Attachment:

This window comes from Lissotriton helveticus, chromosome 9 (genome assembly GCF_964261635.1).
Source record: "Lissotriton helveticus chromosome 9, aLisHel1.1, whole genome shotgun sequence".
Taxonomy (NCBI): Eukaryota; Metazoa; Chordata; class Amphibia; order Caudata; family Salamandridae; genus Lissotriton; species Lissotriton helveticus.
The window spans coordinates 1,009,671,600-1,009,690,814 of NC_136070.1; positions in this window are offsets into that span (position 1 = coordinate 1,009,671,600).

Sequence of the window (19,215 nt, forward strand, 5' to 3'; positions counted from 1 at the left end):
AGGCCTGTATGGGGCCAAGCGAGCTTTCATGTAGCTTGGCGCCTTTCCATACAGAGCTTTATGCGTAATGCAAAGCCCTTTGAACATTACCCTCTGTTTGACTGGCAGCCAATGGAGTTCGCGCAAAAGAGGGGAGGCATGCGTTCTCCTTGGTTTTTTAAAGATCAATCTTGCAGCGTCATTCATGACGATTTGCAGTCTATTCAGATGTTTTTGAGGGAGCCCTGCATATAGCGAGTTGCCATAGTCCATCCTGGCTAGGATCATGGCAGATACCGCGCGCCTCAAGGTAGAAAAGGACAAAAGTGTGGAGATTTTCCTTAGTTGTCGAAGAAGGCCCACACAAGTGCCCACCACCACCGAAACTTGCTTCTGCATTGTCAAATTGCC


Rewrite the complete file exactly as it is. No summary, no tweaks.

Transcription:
This window comes from Lissotriton helveticus, chromosome 9 (genome assembly GCF_964261635.1).
Source record: "Lissotriton helveticus chromosome 9, aLisHel1.1, whole genome shotgun sequence".
Taxonomy (NCBI): Eukaryota; Metazoa; Chordata; class Amphibia; order Caudata; family Salamandridae; genus Lissotriton; species Lissotriton helveticus.
The window spans coordinates 1,009,671,600-1,009,690,814 of NC_136070.1; positions in this window are offsets into that span (position 1 = coordinate 1,009,671,600).

Sequence of the window (19,215 nt, forward strand, 5' to 3'; positions counted from 1 at the left end):
AGGCCTGTATGGGGCCAAGCGAGCTTTCATGTAGCTTGGCGCCTTTCCATACAGAGCTTTATGCGTAATGCAAAGCCCTTTGAACATTACCCTCTGTTTGACTGGCAGCCAATGGAGTTCGCGCAAAAGAGGGGAGGCATGCGTTCTCCTTGGTTTTTTAAAGATCAATCTTGCAGCGTCATTCATGACGATTTGCAGTCTATTCAGATGTTTTTGAGGGAGCCCTGCATATAGCGAGTTGCCATAGTCCATCCTGGCTAGGATCATGGCAGATACCGCGCGCCTCAAGGTAGAAAAGGACAAAAGTGTGGAGATTTTCCTTAGTTGTCGAAGAAGGCCCACACAAGTGCCCACCACCACCGAAACTTGCTTCTGCATTGTCAAATTGCC